(TNS) — State lawmakers are looking at establishing rules for police body camera footage, with the intention of protecting law enforcement, privacy rights and the public interest.
Last week, members of the Wyoming Legislature’s Task Force on Digital Information Privacy decided to move forward with a proposal to address the process for how police body camera video is released.
Currently, state law does not address how those recordings should be handled, and as a result, some agencies are reluctant to use body cameras.
The proposal from the task force would make all body camera footage private by default.
However, the public, media, law enforcement or other entities could ask a court to have the footage released if there is a public interest in doing so.
Sen. Chris Rothfuss, D-Laramie, and a co-chairman of the task force, said the legislation began as a result of conversations nationally about body cameras.
He said he thinks having legislation to protect both law enforcement officers and the public interest will encourage more agencies to use body cameras.
“If law enforcement is comfortable with privacy protections, they’ll adopt the technology,” Rothfuss said. “I think it’s critical we have this. I think it protects our law enforcement, and I think it protects the public.”
The concern on the law enforcement side is both privacy and how body camera footage should be treated as a public record, said Byron Oedekoven, the director of the Wyoming Association of Sheriffs and Chiefs of Police.
For example, an officer could be having an everyday conversation with a resident who is not involved, nor a suspect in a crime, but a body camera would record that conversation.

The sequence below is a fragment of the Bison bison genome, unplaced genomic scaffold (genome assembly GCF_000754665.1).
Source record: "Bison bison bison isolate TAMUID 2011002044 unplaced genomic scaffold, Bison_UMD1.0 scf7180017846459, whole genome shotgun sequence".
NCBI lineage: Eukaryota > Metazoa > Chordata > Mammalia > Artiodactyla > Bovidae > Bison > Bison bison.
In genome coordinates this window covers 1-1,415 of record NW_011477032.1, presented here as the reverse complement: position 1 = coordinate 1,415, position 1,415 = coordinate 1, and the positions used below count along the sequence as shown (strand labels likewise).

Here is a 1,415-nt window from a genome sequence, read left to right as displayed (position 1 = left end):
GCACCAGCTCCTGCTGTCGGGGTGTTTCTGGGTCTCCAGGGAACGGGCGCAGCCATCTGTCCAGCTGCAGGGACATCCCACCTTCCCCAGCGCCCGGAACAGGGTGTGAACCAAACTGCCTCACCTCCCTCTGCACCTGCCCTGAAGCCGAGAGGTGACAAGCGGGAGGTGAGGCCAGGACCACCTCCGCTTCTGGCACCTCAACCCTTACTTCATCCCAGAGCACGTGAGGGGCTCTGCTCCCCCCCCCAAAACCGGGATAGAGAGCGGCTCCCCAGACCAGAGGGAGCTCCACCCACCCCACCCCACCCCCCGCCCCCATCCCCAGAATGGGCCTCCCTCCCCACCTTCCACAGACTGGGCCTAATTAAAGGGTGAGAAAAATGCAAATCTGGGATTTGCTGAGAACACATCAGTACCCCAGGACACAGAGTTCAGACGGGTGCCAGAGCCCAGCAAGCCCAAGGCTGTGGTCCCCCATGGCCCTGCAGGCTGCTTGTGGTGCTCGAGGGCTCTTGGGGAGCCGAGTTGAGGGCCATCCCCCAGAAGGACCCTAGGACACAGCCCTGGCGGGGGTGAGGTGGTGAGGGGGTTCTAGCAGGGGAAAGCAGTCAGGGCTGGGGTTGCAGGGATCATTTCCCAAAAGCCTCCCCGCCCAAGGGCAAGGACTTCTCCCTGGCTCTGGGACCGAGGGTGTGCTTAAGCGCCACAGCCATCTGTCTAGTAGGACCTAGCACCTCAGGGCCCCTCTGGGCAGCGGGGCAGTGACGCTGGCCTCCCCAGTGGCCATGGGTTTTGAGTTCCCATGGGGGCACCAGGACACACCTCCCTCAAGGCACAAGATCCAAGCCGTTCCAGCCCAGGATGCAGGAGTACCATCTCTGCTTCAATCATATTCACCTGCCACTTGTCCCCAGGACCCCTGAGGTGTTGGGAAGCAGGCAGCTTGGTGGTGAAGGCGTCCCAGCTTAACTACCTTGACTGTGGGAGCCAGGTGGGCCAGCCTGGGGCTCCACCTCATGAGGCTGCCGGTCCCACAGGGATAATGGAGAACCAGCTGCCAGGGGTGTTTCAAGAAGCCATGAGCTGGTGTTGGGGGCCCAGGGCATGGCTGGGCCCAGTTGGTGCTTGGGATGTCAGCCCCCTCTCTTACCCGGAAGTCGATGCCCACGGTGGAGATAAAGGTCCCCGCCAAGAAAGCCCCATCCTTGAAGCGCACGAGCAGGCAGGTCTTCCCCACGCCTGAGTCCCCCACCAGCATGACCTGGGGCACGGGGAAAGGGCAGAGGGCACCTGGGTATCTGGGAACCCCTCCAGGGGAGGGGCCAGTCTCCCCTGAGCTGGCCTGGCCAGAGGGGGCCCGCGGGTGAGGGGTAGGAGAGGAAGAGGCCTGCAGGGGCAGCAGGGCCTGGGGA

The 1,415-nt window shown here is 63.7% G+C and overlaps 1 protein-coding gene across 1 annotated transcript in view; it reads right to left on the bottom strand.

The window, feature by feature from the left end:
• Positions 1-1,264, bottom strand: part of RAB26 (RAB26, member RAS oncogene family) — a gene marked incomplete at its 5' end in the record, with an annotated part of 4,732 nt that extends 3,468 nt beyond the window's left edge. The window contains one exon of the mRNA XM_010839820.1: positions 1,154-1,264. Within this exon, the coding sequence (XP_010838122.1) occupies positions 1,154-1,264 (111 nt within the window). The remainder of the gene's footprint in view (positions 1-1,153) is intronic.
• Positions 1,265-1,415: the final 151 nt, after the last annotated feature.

“Is that something that should be blatantly public?” Oedekoven said.
Further, because state law doesn’t address the type of record under which body camera footage falls, it is unknown how long and to what cost such records would need to be kept.
Oedekoven said the proposal discussed by the task force could lead to an answer for that question too.
At the same time, agencies are not against using body cameras. There are just concerns that still exist.
“We see (body cameras) as more of an asset for the officer,” Oedekoven said.
While the proposal would not leave access to body camera video wide open, Wyoming Press Association Director Jim Angell said he thinks the public’s interest would be protected.
Angell compared the proposal to how 9-1-1 calls are treated and said Wyoming courts have historically shown good judgment when something is in the interest of the public.
“I have implicit faith in our judges,” he said.
“Our court is sensitive to the public interest relative to transparency,” he said.
The proposal will next go to the Legislature’s Joint Judiciary Interim Committee, where it will be discussed at the next meeting.
“I’m hopeful general support for it continues,” Rothfuss said.
©2016 Wyoming Tribune-Eagle (Cheyenne, Wyo.), Distributed by Tribune Content Agency, LLC.